Scottish independence billboard battle breaks out on farms

Farm fields have taken on a strong political bias in every corner of Scotland in the past two weeks of campaigning before the independence referendum on 18 September.

Hundreds of fields along the edges of motorways, major routes and even single-track roads now sport huge signs urging passing motorists to vote Yes or No, as both sides in the debate appeal to farmers to support their cause.

Stacks of straw bales bearing slogans have also been built up beside roadside fences and farmers have used combines to carve out their political allegiances in sloping crops of grain.

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In the fields, the “No thanks” signs predominate and give a strong indication of the overall allegiance of a Scottish farming industry that has become strongly engaged in the political debate.

NFU Scotland president Nigel Miller, who emphasised his political neutrality, said the huge turnout at the union’s series of regional meetings on independence proved the industry regarded the referendum as a big deal.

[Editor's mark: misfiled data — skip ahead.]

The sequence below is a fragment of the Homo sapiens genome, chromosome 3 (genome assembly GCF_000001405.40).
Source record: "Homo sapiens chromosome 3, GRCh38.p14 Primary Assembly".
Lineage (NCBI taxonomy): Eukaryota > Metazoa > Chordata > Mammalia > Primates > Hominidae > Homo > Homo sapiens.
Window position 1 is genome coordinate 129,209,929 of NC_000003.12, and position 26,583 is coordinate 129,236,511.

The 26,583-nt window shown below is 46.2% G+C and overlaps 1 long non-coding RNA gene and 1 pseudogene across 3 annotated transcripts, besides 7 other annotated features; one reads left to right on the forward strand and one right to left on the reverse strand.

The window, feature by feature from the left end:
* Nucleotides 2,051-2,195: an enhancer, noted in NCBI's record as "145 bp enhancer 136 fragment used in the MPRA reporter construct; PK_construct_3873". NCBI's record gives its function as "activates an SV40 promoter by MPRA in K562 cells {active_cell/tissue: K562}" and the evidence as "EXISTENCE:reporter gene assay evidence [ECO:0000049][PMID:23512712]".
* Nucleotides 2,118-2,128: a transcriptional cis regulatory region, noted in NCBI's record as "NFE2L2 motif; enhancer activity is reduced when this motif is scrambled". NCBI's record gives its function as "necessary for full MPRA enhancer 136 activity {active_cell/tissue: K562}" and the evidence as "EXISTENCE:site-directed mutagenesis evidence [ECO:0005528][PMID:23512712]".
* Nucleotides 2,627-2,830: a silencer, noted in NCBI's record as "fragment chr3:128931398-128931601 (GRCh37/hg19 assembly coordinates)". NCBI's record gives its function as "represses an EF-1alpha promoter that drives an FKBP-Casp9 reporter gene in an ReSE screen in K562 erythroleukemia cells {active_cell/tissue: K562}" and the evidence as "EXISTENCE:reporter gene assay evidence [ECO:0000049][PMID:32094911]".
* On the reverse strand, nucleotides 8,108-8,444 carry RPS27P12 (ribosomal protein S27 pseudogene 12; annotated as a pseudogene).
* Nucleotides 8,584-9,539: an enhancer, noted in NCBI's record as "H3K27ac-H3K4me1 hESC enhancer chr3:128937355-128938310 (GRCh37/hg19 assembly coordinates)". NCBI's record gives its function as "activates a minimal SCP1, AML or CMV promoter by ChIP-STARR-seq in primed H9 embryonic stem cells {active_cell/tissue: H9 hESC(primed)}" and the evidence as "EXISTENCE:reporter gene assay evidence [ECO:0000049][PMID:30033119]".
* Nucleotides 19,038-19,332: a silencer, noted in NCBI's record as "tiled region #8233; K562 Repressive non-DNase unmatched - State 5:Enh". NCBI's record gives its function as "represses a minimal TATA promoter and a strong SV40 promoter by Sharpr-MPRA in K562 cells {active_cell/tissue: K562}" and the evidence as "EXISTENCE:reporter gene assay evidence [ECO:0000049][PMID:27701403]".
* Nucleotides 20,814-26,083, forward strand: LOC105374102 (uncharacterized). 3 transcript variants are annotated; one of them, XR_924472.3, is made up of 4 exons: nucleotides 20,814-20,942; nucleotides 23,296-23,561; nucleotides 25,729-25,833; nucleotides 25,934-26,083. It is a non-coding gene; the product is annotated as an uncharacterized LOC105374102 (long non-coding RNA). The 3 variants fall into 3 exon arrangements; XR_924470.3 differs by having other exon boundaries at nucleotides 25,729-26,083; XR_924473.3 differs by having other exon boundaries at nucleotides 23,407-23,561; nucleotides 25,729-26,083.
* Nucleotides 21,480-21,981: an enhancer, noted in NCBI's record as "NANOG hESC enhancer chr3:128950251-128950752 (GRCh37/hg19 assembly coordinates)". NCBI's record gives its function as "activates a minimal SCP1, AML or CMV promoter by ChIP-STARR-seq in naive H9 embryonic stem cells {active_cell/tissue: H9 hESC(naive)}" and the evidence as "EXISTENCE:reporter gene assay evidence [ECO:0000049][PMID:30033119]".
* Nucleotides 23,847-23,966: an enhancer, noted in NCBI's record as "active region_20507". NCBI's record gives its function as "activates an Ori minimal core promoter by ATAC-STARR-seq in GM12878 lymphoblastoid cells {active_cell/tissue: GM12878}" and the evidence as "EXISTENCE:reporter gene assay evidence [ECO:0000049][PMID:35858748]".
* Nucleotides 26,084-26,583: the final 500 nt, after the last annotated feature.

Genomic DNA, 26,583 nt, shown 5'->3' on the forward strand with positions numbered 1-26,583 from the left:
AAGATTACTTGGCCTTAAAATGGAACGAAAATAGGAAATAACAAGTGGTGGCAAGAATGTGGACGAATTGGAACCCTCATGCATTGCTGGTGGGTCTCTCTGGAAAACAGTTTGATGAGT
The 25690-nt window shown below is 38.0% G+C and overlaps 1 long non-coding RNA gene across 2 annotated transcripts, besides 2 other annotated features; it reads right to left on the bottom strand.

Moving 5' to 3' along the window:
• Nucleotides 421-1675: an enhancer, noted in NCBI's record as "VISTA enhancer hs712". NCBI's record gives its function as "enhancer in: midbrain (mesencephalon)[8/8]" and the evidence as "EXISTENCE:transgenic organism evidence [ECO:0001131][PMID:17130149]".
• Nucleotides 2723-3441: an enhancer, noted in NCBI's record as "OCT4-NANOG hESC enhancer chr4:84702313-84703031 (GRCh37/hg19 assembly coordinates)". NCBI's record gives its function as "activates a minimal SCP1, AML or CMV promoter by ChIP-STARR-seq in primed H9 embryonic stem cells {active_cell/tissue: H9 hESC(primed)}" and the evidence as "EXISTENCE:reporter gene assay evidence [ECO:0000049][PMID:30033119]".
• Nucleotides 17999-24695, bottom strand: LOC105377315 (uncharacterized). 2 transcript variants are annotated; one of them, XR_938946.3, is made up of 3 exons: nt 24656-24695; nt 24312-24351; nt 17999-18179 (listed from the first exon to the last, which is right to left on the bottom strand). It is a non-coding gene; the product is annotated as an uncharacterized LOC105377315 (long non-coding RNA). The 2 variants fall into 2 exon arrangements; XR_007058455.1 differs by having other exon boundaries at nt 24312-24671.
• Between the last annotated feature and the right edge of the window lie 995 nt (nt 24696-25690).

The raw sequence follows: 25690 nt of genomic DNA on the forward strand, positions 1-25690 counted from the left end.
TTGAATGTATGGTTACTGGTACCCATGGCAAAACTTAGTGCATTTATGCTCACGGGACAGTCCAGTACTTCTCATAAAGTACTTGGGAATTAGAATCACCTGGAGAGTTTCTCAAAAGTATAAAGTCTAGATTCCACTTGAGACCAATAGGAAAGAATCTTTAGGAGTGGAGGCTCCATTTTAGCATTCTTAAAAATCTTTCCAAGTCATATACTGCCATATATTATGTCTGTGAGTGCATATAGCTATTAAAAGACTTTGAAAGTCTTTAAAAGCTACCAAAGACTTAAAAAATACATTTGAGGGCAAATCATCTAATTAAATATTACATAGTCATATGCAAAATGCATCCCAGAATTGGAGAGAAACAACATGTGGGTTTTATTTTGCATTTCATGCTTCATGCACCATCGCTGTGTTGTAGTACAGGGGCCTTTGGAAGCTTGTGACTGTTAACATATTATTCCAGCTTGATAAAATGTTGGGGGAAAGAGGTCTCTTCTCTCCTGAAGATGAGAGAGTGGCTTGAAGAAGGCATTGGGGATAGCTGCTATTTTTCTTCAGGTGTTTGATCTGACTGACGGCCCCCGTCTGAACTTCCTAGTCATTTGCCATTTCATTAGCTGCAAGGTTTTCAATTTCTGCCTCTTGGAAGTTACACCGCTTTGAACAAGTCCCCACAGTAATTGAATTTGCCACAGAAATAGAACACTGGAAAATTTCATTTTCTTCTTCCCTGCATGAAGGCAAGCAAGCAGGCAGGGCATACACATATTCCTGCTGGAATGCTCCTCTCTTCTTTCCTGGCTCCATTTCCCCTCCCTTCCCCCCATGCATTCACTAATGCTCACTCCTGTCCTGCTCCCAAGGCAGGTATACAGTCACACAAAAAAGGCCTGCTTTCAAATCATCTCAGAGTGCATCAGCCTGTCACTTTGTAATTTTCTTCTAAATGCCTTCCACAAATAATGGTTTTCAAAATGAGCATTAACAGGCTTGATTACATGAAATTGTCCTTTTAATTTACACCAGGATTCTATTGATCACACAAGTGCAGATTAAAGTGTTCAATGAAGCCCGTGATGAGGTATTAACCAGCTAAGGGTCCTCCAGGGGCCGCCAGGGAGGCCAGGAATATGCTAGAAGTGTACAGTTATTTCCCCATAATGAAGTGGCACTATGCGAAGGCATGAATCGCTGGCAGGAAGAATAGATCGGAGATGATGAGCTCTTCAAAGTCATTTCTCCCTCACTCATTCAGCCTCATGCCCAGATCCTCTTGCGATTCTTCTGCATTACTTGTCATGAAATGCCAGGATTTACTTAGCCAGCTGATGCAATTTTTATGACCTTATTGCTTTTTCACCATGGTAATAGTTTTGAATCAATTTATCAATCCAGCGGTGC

“More than 2,000 members turned up over the summer and filled marts. I can’t think of another issue that would have resulted in such a turnout,” he said.

“Farmers possibly feel there’s more at stake for their livelihoods than other sectors of society because of the European money that supports the industry and the significance of markets for produce south of the border. Many cereals and potato growers see their produce as UK commodities and use English research so they want to know all the facts before deciding.

“And there are quite a number of Conservative voters in the farming community so we probably shouldn’t be surprised to see so many No signs.”

Many farmers, including Better Together campaigner Peter Chapman, from Aberdeenshire, have had signs destroyed or defaced as soon as they have been erected. And rural affairs minister Richard Lochhead, who is MSP for Moray, said Yes farm signs were quickly ripped down in his constituency.

“It would appear there’s a team going round with that sole purpose,” he said.

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Support for the Yes campaign took an unusual form on Innes MacPherson’s farm at Mulben Mains near Keith. He hammered in two posts to support a giant No sign only to have it trampled a few hours later by his Simmental bull. “He was bred in Ireland. And clearly a Yes supporter,” he said. “It’s very annoying but it has certainly entertained the neighbours.”

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